A fungus amongus

Mildewy tomato leafWhen we moved the Big Beef tomato plant (and assorted other plants) back at the beginning of July, I figured we had about a 20 percent chance of plant survival. I mean, really. A couple of completely inexperienced gardeners who didn’t even know to look up at the black walnut tree shading the garden plot moving more than a half-dozen large plants and hoping they’d live? This is Iowa, not Disneyland. Dreams don’t always come true here.

But the plants surprised little ol’ cynical me. The Big Beef plant, in particular, keeps putting out new growth with complete disregard for its little mid-life crisis.

While I was outside on my status check last night, I discovered an abundance of new growth, but, by the same token, an abundance of yellow or, worse, brown and withered tomato leaves on that plant. I suspect it’s some kind of mildew or mold—the weather was wet when I left and wet when I got back.

I trimmed ruthlessly, cutting back anything that looked too far gone to recover. There are still green tomatoes on that plant, and some discussion amongst the weatherfolk about warmer weather coming later this week. There’s still a chance of additional red tomatoes this summer. And yes, I know that technically there are only about 10 more days in the summer season in the Northern Hemisphere. La la la la la. I’m not listening to you people who like to wear sweaters.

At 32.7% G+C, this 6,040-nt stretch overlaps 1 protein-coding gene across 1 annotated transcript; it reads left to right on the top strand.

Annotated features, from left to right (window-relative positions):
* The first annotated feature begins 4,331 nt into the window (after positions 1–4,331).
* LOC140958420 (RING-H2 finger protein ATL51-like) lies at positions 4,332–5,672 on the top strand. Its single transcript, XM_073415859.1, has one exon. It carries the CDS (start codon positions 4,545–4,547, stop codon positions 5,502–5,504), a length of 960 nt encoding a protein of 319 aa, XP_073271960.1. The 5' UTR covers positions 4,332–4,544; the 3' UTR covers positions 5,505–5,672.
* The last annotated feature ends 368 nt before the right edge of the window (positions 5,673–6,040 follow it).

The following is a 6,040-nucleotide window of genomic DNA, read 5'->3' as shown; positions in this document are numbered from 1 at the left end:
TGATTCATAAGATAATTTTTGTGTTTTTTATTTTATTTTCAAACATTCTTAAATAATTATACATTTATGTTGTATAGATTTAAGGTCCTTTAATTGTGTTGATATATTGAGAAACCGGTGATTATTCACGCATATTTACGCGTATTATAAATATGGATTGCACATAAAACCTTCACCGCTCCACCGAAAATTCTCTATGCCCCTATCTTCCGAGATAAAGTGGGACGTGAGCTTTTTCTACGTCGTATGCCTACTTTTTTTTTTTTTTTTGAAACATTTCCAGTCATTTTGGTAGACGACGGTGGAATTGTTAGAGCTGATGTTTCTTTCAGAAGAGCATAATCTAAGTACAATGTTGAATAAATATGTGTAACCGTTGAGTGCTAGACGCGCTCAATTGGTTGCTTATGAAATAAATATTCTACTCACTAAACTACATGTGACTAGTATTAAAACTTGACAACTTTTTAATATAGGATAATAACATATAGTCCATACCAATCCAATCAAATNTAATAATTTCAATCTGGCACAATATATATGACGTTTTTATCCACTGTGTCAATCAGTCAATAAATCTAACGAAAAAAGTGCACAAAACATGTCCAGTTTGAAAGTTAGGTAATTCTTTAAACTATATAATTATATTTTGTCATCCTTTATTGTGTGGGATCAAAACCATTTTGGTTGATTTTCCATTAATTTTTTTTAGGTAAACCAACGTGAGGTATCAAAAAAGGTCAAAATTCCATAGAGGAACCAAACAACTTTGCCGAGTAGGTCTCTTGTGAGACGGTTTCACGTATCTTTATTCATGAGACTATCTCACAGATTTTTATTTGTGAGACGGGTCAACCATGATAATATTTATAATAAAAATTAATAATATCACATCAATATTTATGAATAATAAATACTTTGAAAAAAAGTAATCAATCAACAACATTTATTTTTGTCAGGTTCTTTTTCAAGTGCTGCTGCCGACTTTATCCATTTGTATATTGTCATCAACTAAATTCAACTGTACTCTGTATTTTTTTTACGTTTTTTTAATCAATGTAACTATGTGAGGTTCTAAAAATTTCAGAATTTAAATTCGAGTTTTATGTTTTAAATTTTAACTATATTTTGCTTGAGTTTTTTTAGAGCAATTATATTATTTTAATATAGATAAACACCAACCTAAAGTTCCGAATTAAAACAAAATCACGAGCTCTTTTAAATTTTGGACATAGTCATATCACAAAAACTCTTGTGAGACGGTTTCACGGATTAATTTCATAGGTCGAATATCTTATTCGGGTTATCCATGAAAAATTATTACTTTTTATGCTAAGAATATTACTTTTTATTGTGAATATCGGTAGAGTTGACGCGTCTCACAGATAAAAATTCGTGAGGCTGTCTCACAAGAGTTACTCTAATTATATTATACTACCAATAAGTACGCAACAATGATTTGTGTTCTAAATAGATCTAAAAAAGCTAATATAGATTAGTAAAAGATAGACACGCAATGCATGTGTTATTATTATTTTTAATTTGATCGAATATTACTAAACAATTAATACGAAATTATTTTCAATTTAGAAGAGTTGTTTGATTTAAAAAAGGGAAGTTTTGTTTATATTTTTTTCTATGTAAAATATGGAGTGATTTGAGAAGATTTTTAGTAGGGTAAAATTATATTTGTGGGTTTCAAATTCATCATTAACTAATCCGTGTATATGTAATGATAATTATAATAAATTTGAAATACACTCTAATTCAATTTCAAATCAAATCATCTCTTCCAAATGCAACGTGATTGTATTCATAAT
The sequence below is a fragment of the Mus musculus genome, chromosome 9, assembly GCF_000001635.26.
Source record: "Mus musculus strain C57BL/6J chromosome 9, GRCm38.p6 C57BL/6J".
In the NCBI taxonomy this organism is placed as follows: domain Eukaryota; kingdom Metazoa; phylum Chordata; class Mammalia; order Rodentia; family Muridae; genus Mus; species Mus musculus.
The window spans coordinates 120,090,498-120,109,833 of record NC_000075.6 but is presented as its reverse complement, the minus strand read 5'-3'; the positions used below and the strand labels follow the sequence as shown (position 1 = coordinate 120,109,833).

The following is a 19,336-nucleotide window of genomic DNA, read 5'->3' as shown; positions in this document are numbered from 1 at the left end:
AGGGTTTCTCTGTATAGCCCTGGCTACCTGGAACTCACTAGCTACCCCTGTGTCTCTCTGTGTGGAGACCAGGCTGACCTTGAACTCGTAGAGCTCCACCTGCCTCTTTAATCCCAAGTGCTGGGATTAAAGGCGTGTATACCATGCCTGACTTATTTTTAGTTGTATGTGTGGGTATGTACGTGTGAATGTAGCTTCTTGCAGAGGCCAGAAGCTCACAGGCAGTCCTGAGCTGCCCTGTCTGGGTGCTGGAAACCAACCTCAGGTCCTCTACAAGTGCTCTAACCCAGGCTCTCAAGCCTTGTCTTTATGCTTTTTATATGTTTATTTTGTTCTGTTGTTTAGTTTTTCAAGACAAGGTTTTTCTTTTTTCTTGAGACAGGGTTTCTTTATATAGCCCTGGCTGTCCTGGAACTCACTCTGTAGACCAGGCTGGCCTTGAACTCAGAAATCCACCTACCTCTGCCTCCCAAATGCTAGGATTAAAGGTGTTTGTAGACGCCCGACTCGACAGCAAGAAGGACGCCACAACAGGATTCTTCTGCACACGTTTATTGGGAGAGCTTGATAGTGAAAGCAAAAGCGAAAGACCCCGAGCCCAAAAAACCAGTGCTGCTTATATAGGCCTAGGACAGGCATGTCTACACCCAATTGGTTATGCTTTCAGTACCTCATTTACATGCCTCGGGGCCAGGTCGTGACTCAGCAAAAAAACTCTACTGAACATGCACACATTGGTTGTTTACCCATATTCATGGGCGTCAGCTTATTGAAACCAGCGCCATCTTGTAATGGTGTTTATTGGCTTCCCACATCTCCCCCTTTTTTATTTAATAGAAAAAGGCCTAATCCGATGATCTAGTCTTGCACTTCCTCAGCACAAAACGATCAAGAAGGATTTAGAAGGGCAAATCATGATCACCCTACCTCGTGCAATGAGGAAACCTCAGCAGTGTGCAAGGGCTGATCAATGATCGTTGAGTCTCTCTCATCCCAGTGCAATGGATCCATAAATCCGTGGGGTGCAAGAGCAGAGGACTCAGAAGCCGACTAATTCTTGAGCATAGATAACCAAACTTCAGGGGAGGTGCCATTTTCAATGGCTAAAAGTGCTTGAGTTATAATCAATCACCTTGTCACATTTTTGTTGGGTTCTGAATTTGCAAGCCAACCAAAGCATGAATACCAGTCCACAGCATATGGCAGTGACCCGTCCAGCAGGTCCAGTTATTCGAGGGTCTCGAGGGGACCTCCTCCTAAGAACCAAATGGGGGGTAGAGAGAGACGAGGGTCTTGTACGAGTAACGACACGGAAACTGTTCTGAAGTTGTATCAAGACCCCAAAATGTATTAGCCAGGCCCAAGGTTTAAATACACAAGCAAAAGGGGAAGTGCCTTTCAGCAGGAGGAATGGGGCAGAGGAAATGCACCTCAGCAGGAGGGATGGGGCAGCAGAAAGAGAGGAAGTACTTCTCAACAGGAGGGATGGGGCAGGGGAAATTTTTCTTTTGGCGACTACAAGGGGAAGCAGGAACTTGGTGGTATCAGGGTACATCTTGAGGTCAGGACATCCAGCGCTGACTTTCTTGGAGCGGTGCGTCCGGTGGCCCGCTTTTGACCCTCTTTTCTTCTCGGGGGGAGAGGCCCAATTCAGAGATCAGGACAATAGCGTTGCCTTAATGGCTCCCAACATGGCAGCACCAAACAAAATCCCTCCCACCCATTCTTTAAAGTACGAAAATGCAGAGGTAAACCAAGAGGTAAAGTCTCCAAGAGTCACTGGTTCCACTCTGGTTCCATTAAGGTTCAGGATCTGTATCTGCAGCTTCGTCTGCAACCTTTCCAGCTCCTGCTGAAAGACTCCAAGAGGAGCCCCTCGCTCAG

At one point, my enthusiasm for trimming meant I knocked a lovely green tomato to the ground, where it thunked, rolled, and came to rest. I brought it inside, planning to give it a couple of days to see if it ripens at all off the vine. If not, Plan B involves polenta and my cast-iron skillet.


3 Responses to “A fungus amongus”

  1. 1 jenjen September 12, 2006 at 8:19 pm

    Your mater should ripen.
    Your plants have blight or septoria leaf spot or whatever late season diseases come along to end the tomato harvest every year. They will keep going for a while (but I dont think they taste as good).
    Those diseases seem to be inevitable in tomatoes, at least where I live. You can stave them off by mulching etc, but they always get them in the end.

  2. 2 inadvertentgardener September 12, 2006 at 10:25 pm

    JenJen, good to know. I’m probably lucky I didn’t have to battle other tomato diseases earlier in the year — I’m grateful for that!

  1. 1 The Inadvertent Gardener Trackback on September 12, 2006 at 10:01 pm

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